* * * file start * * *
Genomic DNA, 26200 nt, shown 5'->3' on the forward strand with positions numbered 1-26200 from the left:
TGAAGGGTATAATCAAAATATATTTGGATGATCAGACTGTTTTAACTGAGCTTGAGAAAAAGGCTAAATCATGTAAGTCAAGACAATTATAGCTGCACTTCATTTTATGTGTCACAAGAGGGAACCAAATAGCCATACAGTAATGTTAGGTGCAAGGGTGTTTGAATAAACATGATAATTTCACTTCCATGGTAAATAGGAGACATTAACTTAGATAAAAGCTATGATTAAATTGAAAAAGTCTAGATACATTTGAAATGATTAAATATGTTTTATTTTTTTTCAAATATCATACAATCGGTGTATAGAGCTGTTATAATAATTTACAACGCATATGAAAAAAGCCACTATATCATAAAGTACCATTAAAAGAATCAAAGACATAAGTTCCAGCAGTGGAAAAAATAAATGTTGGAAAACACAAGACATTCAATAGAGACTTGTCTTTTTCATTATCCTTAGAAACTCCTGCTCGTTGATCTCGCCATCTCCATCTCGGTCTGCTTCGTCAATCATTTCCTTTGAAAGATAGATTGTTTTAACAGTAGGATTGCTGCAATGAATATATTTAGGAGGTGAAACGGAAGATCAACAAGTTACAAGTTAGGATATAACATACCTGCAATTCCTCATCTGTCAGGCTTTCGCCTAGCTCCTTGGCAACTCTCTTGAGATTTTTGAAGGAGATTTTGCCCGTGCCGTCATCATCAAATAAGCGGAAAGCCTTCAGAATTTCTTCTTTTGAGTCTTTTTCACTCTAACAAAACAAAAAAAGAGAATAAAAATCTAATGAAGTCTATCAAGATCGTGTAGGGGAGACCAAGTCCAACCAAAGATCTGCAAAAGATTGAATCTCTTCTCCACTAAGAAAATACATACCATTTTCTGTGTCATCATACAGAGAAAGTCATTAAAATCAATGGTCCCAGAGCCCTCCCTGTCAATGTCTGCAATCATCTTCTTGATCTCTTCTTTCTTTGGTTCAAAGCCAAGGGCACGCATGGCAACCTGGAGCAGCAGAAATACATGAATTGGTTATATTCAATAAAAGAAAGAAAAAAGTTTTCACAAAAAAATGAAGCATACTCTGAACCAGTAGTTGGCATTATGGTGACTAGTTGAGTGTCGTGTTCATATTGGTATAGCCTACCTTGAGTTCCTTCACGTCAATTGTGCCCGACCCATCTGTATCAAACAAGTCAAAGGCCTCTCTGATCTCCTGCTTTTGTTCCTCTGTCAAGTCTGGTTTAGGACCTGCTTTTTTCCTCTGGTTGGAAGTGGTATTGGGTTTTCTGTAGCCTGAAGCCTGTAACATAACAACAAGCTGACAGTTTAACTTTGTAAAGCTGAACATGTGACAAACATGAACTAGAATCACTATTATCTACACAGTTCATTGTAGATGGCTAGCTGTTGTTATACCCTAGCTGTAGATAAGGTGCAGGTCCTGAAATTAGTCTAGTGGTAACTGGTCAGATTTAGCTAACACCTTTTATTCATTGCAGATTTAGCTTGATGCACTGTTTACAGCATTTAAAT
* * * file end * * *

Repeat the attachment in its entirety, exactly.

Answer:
Genomic DNA, 26200 nt, shown 5'->3' on the forward strand with positions numbered 1-26200 from the left:
TGAAGGGTATAATCAAAATATATTTGGATGATCAGACTGTTTTAACTGAGCTTGAGAAAAAGGCTAAATCATGTAAGTCAAGACAATTATAGCTGCACTTCATTTTATGTGTCACAAGAGGGAACCAAATAGCCATACAGTAATGTTAGGTGCAAGGGTGTTTGAATAAACATGATAATTTCACTTCCATGGTAAATAGGAGACATTAACTTAGATAAAAGCTATGATTAAATTGAAAAAGTCTAGATACATTTGAAATGATTAAATATGTTTTATTTTTTTTCAAATATCATACAATCGGTGTATAGAGCTGTTATAATAATTTACAACGCATATGAAAAAAGCCACTATATCATAAAGTACCATTAAAAGAATCAAAGACATAAGTTCCAGCAGTGGAAAAAATAAATGTTGGAAAACACAAGACATTCAATAGAGACTTGTCTTTTTCATTATCCTTAGAAACTCCTGCTCGTTGATCTCGCCATCTCCATCTCGGTCTGCTTCGTCAATCATTTCCTTTGAAAGATAGATTGTTTTAACAGTAGGATTGCTGCAATGAATATATTTAGGAGGTGAAACGGAAGATCAACAAGTTACAAGTTAGGATATAACATACCTGCAATTCCTCATCTGTCAGGCTTTCGCCTAGCTCCTTGGCAACTCTCTTGAGATTTTTGAAGGAGATTTTGCCCGTGCCGTCATCATCAAATAAGCGGAAAGCCTTCAGAATTTCTTCTTTTGAGTCTTTTTCACTCTAACAAAACAAAAAAAGAGAATAAAAATCTAATGAAGTCTATCAAGATCGTGTAGGGGAGACCAAGTCCAACCAAAGATCTGCAAAAGATTGAATCTCTTCTCCACTAAGAAAATACATACCATTTTCTGTGTCATCATACAGAGAAAGTCATTAAAATCAATGGTCCCAGAGCCCTCCCTGTCAATGTCTGCAATCATCTTCTTGATCTCTTCTTTCTTTGGTTCAAAGCCAAGGGCACGCATGGCAACCTGGAGCAGCAGAAATACATGAATTGGTTATATTCAATAAAAGAAAGAAAAAAGTTTTCACAAAAAAATGAAGCATACTCTGAACCAGTAGTTGGCATTATGGTGACTAGTTGAGTGTCGTGTTCATATTGGTATAGCCTACCTTGAGTTCCTTCACGTCAATTGTGCCCGACCCATCTGTATCAAACAAGTCAAAGGCCTCTCTGATCTCCTGCTTTTGTTCCTCTGTCAAGTCTGGTTTAGGACCTGCTTTTTTCCTCTGGTTGGAAGTGGTATTGGGTTTTCTGTAGCCTGAAGCCTGTAACATAACAACAAGCTGACAGTTTAACTTTGTAAAGCTGAACATGTGACAAACATGAACTAGAATCACTATTATCTACACAGTTCATTGTAGATGGCTAGCTGTTGTTATACCCTAGCTGTAGATAAGGTGCAGGTCCTGAAATTAGTCTAGTGGTAACTGGTCAGATTTAGCTAACACCTTTTATTCATTGCAGATTTAGCTTGATGCACTGTTTACAGCATTTAAAT